The thing that amazes me most is how fragile the supply chains are these days. A sports event is going to have an effect on global drug prices….
“Over the past decade, many chemicals factories in India have closed down, as they were unable to compete with imports from China.But during the Olympics, Mr Majmudar says factories around Beijing have been shut in an effort to cut pollution.”
BBC NEWS | Business | China chemicals starve Indian pharma
How America Lost the War on Drugs : Rolling Stone
All told, the United States has spent an estimated $500 billion to fight drugs – with very little to show for it. Cocaine is now as cheap as it was when Escobar died and more heavily used. Methamphetamine, barely a presence in 1993, is now used by 1.5 million Americans and may be more addictive than crack. We have nearly 500,000 people behind bars for drug crimes – a twelvefold increase since 1980 – with no discernible effect on the drug traffic. Virtually the only success the government can claim is the decline in the number of Americans who smoke marijuana – and even on that count, it is not clear that federal prevention programs are responsible. In the course of fighting this war, we have allowed our military to become pawns in a civil war in Colombia and our drug agents to be used by the cartels for their own ends. Those we are paying to wage the drug war have been accused of Âhuman-rights abuses in Peru, Bolivia and Colombia. In Mexico, we are now Ârepeating many of the same mistakes we have made in the Andes.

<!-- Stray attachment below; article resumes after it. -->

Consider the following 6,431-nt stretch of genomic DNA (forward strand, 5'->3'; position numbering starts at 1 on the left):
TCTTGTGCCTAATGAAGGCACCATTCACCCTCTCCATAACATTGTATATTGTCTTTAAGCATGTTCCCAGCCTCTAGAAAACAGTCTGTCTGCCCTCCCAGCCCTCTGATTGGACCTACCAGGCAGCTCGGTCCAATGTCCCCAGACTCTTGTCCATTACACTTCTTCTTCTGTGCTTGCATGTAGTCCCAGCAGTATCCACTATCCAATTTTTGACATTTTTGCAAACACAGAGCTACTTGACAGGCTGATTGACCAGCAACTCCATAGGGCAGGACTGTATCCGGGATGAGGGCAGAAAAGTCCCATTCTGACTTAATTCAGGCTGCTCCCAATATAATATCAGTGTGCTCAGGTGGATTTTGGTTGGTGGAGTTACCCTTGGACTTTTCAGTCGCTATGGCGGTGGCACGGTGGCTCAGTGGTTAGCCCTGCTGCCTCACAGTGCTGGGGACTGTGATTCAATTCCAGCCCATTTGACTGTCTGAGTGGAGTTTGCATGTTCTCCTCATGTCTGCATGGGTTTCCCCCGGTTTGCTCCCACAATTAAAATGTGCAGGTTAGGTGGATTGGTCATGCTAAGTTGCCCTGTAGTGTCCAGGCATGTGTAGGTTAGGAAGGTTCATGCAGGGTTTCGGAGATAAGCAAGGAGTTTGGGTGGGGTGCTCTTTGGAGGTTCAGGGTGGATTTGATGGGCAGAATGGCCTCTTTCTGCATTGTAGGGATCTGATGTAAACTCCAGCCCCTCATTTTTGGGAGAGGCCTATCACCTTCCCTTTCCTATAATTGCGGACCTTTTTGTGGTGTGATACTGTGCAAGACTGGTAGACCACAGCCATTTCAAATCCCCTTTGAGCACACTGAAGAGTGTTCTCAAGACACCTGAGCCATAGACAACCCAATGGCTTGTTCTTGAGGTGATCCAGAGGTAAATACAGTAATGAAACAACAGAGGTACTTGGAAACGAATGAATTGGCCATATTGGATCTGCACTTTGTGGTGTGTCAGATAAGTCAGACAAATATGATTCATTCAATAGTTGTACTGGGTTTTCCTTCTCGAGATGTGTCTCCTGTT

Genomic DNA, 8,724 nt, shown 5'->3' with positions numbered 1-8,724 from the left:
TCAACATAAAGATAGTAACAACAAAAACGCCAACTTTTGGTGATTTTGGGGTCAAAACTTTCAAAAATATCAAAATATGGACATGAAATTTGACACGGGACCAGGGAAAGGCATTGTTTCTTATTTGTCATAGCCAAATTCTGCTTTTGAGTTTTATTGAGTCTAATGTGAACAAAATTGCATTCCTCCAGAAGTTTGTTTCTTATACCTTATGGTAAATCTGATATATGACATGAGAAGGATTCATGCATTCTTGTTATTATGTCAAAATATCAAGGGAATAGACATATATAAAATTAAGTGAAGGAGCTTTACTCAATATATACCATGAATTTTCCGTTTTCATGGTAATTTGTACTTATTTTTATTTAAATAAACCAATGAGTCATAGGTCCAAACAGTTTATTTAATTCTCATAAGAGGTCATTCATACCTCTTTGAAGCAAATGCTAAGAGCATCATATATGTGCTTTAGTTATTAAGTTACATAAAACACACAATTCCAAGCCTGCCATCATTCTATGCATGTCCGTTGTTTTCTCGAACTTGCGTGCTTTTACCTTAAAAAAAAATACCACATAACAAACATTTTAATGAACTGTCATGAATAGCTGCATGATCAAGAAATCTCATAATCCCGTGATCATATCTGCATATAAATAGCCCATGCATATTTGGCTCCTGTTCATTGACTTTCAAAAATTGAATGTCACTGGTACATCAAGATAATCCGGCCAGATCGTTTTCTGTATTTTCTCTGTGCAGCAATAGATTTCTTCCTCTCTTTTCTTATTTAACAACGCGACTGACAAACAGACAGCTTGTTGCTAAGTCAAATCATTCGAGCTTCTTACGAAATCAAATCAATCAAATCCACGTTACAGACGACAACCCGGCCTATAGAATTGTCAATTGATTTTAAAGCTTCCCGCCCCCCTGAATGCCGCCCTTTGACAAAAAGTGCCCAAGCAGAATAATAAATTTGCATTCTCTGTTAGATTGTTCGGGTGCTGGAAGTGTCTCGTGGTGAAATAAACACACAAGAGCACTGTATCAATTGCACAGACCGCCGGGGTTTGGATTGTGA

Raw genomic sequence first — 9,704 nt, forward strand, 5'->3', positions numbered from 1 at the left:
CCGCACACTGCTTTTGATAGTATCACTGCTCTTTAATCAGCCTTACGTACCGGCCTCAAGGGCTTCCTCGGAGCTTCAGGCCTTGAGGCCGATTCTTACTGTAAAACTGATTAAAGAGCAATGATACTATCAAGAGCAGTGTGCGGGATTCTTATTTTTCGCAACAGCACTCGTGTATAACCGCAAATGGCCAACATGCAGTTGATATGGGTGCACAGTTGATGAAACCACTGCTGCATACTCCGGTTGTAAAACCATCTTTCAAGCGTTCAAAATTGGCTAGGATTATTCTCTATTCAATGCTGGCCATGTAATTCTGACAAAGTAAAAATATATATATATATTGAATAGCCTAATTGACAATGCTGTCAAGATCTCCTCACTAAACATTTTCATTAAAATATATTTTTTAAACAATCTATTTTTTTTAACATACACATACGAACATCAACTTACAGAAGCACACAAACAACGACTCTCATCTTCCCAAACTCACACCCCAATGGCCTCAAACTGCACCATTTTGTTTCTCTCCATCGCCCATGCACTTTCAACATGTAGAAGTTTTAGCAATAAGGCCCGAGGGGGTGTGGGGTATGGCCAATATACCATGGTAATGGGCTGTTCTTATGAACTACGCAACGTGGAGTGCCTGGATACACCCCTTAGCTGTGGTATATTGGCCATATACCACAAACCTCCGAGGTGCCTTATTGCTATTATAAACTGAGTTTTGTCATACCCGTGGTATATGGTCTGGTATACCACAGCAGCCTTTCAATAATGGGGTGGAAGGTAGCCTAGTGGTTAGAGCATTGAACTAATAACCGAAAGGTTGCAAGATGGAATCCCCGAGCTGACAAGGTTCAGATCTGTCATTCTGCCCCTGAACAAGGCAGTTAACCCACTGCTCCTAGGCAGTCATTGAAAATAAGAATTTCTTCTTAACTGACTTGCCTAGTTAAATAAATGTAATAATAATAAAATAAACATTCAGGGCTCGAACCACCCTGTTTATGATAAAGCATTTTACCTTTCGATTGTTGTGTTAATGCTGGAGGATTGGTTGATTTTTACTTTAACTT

“What we learned was that in drug work, nothing ever stands still,” says Coleman, the former DEA official and current president of Drug Watch International, a law-and-order advocacy group. For every move the drug warriors made, the traffickers adapted. “The other guys were learning just as we were learning,” Coleman says. “We had this hubris.”
The war on drugs isn’t even debated any more; it’s a political given, all the parties offer almost identical policies and yet the facts are horrendous.
The impossibility of defeating an enemy who can adapt as quickly as you is a lesson that everyone in politics needs to learn.
Fantastic article in Rolling Stone (again!).